http://www.torcman.de/peterslrk/SPEEDY-BL_eng.html

Met vriendelijke groet Ron van Sommeren
diy outrunner brushless e-motor discussion.
Electric fly-in & lrk meet, June 27th, 2004, Nijmegen, the Netherlands.
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Old Dec 10, 2003, 05:37 PM
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Vintage1 Good post. There are now many variable freq drives out there for things from locomotives to chiller drives. They allow better mechanical efficiency for many processes without the need for brushes and the associated maint.
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Old Dec 11, 2003, 07:42 AM
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Re: Re: Building a power supply for brushless motors

Quote:
Originally posted by Miami Mike
Yes, that's correct. The brushless motors we use run on synthesized three-phase alternating current. The waveform from ESC's isn't sinusoidal and the voltage is never more negative than the negative terminal of the battery pack, nevetheless it's still bona fide three-phase alternating current.You might be able to find the information you need with this Google search for "three phase ac power supply". What are you building anyway?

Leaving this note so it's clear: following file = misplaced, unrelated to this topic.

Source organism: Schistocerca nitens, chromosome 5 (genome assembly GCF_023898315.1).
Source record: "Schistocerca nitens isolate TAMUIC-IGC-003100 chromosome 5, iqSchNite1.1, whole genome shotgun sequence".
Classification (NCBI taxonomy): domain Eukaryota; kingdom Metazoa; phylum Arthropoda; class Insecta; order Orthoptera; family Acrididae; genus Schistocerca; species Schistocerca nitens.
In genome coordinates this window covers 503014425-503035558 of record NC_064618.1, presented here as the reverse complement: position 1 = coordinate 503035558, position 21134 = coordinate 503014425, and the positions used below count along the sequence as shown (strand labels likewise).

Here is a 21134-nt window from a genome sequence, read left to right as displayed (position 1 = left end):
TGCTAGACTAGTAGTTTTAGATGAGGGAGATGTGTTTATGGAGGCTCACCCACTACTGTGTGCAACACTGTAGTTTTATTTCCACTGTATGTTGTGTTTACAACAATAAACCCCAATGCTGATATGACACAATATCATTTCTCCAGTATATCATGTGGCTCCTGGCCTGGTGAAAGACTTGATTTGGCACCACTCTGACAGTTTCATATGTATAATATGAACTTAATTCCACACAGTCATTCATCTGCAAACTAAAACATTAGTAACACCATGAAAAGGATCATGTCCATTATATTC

Indeed there are three phases, but this doesn't mean they are alternating current (AC). Alternating current implies that the voltage swings both positive and negative. Each of the phases for a brushless motor, on the other hand, is a "chopped" direct current (DC) voltage which in turn are 120 degrees offset from each other (120 x 3 = 360 degrees = one rotation of rotor). Another way to visualize this is to imagine a three cylinder engine where each of the cylinders represents one of the phases. Each cylinder fires in sequence one after the other to rotate the crankshaft.
If one where to connect a brushless motor to a three-phase AC power supply it would not run, but instead just sit there buzzing and humming due mainly to the fact that it uses permanent magnets. AC motors do not use permanent magnets unless there is a rectifier built-in which converts the AC to DC first. My mini-lathe uses such a motor.
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Old Dec 11, 2003, 06:50 PM